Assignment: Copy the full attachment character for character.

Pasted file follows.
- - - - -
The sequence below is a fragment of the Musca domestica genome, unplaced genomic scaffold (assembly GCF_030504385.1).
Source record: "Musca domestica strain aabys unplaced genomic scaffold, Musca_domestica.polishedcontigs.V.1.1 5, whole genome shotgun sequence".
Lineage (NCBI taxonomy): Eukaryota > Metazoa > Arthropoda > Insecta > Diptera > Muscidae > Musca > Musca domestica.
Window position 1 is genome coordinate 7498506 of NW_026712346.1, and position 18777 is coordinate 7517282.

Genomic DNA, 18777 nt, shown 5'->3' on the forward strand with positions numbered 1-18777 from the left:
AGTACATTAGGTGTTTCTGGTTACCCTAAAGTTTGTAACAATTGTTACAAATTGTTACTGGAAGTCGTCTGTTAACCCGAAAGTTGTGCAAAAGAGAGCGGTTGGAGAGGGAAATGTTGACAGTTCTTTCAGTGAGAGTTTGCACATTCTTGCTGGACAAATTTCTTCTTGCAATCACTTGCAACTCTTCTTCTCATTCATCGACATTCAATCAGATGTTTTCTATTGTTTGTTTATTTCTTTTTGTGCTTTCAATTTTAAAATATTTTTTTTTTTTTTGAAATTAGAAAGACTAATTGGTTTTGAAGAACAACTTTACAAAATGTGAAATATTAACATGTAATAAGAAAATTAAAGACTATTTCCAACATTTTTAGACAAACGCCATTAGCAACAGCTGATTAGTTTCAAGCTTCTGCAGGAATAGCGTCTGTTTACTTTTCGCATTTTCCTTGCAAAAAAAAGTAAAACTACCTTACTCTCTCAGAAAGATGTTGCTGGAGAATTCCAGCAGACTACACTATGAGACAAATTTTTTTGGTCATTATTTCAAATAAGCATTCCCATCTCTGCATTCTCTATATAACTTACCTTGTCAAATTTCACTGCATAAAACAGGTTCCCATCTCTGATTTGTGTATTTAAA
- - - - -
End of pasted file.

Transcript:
The sequence below is a fragment of the Musca domestica genome, unplaced genomic scaffold (assembly GCF_030504385.1).
Source record: "Musca domestica strain aabys unplaced genomic scaffold, Musca_domestica.polishedcontigs.V.1.1 5, whole genome shotgun sequence".
Lineage (NCBI taxonomy): Eukaryota > Metazoa > Arthropoda > Insecta > Diptera > Muscidae > Musca > Musca domestica.
Window position 1 is genome coordinate 7498506 of NW_026712346.1, and position 18777 is coordinate 7517282.

Genomic DNA, 18777 nt, shown 5'->3' on the forward strand with positions numbered 1-18777 from the left:
AGTACATTAGGTGTTTCTGGTTACCCTAAAGTTTGTAACAATTGTTACAAATTGTTACTGGAAGTCGTCTGTTAACCCGAAAGTTGTGCAAAAGAGAGCGGTTGGAGAGGGAAATGTTGACAGTTCTTTCAGTGAGAGTTTGCACATTCTTGCTGGACAAATTTCTTCTTGCAATCACTTGCAACTCTTCTTCTCATTCATCGACATTCAATCAGATGTTTTCTATTGTTTGTTTATTTCTTTTTGTGCTTTCAATTTTAAAATATTTTTTTTTTTTTTGAAATTAGAAAGACTAATTGGTTTTGAAGAACAACTTTACAAAATGTGAAATATTAACATGTAATAAGAAAATTAAAGACTATTTCCAACATTTTTAGACAAACGCCATTAGCAACAGCTGATTAGTTTCAAGCTTCTGCAGGAATAGCGTCTGTTTACTTTTCGCATTTTCCTTGCAAAAAAAAGTAAAACTACCTTACTCTCTCAGAAAGATGTTGCTGGAGAATTCCAGCAGACTACACTATGAGACAAATTTTTTTGGTCATTATTTCAAATAAGCATTCCCATCTCTGCATTCTCTATATAACTTACCTTGTCAAATTTCACTGCATAAAACAGGTTCCCATCTCTGATTTGTGTATTTAAA